Author: Craig Froman
Do you have a passport? I have an old one, though it's not up to date. It's fun to flip through the passport and look at the stamps placed there at different times as my family moved from duty station to duty station.
My children don't have passports yet. They aren't traveling from country to country as I was able to do as a child. Their world is limited to the American Midwest. We travel to different parts of the country, but the culture doesn't really change, and neither does the language.
Passport To The World takes children on a journey through 26 different languages and the countries they're associated with. The book even has its own passport inside the front cover so you can add a passport stamp as you study each language. (Stickers provided at the back of the book.) The passport has a proverb from each language group so you know right where to place the sticker, and learn another tidbit about that culture. There are additional boxes in the back of the passport, which can hold future stamps as your family studies additional countries not covered in this book.
Each letter of the alphabet covers a different language, the country it belongs to, the fast facts about that country, 4 key words in that language, photos of the country and its culture, and several trivia facts about the country or language. The fast facts about each country include its population, size, literacy rate, monetary unit, life expectancy rate, and a map of its location. With that information and the cultural photos included with each country, the children can travel the world in their imagination.
Passport To The World begins with an explanation of how to use the passport and the book. Next, the book includes a map of the journey you will take through the different language groups: A - Z. There is also a Biblical explanation of how the different languages developed from the Tower of Babel and their migration around the world.
The back of the book includes a chart with facts about each country covered in the book and how they rank compared to each other. "Name that Flag" and "Name That Country" quizzes enable children to test their memory skills. The book closes with a list of ten different charities that work to meet the needs of underprivileged or ill children around the world -- a resource for families inspired to donate to a charity.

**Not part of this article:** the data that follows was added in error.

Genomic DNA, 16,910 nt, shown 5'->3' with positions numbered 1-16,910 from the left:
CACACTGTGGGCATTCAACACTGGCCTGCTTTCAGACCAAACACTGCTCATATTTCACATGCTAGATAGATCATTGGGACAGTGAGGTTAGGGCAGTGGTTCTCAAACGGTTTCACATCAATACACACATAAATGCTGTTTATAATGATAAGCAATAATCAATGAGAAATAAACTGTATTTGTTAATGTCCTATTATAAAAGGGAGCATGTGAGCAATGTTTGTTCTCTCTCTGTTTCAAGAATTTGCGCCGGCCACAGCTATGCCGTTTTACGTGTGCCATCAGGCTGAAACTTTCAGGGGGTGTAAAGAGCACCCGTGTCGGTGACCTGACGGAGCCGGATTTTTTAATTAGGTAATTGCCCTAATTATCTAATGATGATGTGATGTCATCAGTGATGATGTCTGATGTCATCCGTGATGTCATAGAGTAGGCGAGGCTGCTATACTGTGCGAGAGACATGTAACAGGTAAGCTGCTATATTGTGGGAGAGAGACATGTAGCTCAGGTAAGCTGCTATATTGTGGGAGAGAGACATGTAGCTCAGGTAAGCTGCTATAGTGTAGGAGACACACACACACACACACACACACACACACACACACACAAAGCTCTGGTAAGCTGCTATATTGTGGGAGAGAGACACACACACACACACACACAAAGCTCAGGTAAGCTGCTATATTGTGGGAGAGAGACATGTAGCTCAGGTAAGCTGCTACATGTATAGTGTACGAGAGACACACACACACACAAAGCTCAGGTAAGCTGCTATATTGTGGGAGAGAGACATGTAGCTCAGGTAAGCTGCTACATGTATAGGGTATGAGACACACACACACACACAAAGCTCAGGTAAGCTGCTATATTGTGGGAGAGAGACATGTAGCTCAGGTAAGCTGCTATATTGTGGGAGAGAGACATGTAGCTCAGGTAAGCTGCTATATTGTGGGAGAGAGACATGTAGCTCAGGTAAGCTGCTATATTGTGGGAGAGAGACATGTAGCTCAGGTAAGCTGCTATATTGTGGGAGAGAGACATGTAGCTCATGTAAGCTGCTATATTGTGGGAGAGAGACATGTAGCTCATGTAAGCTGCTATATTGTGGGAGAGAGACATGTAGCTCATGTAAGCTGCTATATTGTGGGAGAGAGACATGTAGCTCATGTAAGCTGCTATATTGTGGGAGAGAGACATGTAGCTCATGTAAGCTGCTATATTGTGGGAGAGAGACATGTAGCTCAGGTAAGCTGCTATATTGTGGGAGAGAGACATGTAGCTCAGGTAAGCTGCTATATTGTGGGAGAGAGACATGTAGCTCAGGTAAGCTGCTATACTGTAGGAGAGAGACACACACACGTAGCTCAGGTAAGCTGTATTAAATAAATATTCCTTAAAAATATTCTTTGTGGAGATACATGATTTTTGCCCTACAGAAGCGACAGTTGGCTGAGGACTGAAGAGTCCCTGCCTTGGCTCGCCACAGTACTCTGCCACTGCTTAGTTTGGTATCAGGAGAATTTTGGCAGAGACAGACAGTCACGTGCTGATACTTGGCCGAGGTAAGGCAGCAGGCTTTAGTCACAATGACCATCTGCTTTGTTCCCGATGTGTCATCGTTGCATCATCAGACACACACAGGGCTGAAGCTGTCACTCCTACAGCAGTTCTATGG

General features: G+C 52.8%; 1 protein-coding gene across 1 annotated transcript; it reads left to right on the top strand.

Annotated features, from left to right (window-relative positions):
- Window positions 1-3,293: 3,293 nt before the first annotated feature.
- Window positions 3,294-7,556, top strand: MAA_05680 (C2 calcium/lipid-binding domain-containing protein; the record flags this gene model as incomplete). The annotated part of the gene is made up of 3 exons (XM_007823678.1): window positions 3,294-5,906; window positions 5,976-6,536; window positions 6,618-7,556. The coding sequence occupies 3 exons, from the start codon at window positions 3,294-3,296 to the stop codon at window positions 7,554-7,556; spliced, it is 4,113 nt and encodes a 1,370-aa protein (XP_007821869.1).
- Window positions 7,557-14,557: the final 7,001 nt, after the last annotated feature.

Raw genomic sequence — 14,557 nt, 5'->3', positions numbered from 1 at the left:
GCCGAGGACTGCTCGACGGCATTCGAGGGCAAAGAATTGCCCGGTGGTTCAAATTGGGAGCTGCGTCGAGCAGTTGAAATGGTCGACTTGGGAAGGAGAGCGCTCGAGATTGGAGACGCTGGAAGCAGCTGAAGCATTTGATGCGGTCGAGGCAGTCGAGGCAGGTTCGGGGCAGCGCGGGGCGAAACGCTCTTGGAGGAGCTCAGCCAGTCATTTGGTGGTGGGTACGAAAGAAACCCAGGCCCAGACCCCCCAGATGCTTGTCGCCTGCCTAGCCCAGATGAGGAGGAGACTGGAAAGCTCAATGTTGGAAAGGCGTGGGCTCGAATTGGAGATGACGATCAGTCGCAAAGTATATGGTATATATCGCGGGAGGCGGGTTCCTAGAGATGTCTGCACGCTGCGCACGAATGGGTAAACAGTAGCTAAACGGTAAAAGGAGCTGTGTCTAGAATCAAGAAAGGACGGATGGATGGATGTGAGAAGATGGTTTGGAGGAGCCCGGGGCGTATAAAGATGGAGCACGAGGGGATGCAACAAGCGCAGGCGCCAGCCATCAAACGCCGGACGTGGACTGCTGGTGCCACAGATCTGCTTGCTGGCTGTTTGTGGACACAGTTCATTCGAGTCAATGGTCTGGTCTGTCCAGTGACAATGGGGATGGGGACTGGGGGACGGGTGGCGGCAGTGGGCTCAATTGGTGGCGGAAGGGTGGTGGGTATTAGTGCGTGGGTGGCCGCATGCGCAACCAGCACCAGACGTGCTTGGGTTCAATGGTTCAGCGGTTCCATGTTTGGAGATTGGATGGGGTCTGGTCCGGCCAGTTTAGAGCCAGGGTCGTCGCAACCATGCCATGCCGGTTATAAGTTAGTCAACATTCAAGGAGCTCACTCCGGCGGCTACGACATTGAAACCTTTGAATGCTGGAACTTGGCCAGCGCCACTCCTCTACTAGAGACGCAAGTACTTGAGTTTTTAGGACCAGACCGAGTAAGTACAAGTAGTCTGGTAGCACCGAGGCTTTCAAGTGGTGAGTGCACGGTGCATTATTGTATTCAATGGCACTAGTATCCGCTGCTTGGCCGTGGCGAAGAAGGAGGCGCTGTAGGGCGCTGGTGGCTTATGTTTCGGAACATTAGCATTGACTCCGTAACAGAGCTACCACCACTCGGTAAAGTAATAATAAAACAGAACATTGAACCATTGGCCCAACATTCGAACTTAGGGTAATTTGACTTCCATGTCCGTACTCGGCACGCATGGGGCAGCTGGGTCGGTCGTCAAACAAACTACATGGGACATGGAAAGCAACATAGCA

Passport To The World is a colorful book with quality photographs and maps to help our children learn about 26 different countries and languages. They may never actually travel to India and hear the Oriya language, but they can still learn about India and its culture. Each country's traditional folk dress is pictured, along with a person wearing modern clothing, so children can understand that they won't see wooden shoes on the feet of every child in Amsterdam.
My children greatly enjoyed Passport To The World. We left it laying on the coffee table, and I frequently found children flipping through its pages. "Hey, did you know ...?" punctuated the family conversations as children shared facts that they had read. Passport To The World lends itself well to a structured study, as well as a more casual learning experience. Elementary students could use it to cover one country a week, supplementing it with books about the country, its culture, and its folk tales.
Passport To The World is a valuable resource for Christian families and homeschools. Though it is written for children in the 9-12 age-group, all of my children enjoyed it. My 15 year old read it, my 7 year old read portions of it, and my 4 year old flipped through the pages, asking questions as she went. We give this book the ElCloud Seal of Approval!
You can view a trailer video about Passport To The World at Master Books' website, or you can take a look inside the book at Amazon.com.
Publisher: Master Books, New Leaf Publishing Group
Size: 10 inch x 10 inch
Pages: 64 pages
This book was provided free for my review by Master Books publishing. This is my honest opinion and no other compensation was received.